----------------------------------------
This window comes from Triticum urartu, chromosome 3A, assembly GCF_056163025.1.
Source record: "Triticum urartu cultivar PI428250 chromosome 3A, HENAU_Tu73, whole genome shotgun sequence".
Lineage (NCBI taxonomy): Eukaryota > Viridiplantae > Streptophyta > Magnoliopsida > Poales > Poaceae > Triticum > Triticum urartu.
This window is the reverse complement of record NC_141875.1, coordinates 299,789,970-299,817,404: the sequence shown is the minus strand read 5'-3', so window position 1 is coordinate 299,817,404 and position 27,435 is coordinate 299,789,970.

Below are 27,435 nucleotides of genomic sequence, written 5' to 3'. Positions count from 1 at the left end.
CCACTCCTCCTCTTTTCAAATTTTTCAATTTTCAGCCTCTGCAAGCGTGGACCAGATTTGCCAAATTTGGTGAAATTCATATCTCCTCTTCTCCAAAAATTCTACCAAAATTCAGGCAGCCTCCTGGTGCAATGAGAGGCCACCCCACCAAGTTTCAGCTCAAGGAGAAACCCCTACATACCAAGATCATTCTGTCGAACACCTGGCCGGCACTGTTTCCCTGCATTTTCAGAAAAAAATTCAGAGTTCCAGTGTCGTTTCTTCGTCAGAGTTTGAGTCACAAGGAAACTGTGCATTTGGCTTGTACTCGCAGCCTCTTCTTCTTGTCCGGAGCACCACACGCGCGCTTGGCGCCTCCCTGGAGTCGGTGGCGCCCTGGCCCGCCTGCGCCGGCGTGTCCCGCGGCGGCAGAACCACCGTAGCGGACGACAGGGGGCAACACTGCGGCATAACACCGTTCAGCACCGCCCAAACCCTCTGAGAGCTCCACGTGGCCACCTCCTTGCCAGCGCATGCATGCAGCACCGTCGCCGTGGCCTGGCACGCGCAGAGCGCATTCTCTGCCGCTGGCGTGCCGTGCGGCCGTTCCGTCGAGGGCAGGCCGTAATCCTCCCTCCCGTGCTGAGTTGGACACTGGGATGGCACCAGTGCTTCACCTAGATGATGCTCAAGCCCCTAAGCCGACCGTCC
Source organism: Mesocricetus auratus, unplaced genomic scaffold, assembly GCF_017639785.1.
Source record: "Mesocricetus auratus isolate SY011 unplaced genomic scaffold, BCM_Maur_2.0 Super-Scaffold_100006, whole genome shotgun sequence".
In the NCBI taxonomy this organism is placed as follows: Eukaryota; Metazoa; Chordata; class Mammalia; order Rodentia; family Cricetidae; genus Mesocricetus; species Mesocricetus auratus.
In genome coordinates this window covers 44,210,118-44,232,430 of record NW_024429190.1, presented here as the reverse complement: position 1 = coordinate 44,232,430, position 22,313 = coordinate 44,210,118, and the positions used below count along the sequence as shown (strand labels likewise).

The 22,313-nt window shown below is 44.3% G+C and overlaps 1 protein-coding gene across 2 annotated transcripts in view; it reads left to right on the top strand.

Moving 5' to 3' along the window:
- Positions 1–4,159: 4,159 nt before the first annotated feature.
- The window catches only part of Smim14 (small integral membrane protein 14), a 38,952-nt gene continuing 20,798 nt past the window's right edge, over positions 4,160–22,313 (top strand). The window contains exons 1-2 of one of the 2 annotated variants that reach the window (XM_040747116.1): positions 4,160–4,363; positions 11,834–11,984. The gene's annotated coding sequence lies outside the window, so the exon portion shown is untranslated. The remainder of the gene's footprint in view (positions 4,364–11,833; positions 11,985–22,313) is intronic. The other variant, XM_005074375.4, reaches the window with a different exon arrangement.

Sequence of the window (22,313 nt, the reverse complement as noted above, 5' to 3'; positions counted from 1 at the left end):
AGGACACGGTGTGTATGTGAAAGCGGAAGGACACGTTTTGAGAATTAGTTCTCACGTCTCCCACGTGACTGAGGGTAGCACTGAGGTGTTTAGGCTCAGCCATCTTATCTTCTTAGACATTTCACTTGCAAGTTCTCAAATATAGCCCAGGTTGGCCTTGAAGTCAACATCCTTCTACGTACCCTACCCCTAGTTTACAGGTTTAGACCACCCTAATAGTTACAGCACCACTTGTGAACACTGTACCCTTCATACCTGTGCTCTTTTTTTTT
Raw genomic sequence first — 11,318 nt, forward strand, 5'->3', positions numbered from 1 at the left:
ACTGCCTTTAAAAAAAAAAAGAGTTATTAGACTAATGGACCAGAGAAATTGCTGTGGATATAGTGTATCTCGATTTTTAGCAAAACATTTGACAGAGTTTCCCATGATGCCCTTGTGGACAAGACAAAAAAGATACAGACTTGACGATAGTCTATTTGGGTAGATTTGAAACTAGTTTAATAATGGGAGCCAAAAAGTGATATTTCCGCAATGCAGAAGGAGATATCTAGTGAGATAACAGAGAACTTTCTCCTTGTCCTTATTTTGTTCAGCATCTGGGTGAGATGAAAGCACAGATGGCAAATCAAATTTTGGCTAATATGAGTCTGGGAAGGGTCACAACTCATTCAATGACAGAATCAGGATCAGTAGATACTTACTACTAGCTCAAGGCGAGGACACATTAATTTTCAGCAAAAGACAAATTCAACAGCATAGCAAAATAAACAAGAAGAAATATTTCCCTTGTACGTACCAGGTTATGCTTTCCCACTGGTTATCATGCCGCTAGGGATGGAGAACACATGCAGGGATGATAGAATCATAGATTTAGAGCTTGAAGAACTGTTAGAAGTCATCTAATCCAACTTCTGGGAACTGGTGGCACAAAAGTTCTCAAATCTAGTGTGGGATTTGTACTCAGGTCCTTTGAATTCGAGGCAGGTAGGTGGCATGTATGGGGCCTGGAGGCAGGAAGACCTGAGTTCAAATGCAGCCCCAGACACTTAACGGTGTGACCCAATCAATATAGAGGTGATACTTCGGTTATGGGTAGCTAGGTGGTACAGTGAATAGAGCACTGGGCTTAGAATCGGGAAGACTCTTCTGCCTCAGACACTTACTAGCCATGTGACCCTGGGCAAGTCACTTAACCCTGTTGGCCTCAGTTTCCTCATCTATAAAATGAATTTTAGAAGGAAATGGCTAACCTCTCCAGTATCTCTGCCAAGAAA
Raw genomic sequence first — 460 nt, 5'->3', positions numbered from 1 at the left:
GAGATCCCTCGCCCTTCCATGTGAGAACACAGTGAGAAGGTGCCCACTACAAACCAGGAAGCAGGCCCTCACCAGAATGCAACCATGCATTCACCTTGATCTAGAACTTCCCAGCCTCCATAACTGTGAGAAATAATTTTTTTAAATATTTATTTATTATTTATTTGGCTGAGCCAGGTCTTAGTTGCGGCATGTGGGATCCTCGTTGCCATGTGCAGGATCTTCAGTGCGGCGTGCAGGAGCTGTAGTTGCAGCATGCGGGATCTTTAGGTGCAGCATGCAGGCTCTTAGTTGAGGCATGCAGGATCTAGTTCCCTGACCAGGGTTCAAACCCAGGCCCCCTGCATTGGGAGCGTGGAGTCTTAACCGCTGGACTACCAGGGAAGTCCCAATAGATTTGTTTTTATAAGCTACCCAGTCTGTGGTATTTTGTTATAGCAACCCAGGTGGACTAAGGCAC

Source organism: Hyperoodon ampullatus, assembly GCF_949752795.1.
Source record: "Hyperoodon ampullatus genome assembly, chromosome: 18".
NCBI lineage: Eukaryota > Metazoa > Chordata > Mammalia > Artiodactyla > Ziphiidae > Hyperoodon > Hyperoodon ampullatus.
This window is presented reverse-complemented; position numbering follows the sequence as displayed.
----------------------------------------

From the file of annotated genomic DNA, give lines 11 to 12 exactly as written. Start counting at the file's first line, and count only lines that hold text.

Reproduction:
The 22,313-nt window shown below is 44.3% G+C and overlaps 1 protein-coding gene across 2 annotated transcripts in view; it reads left to right on the top strand.

Moving 5' to 3' along the window: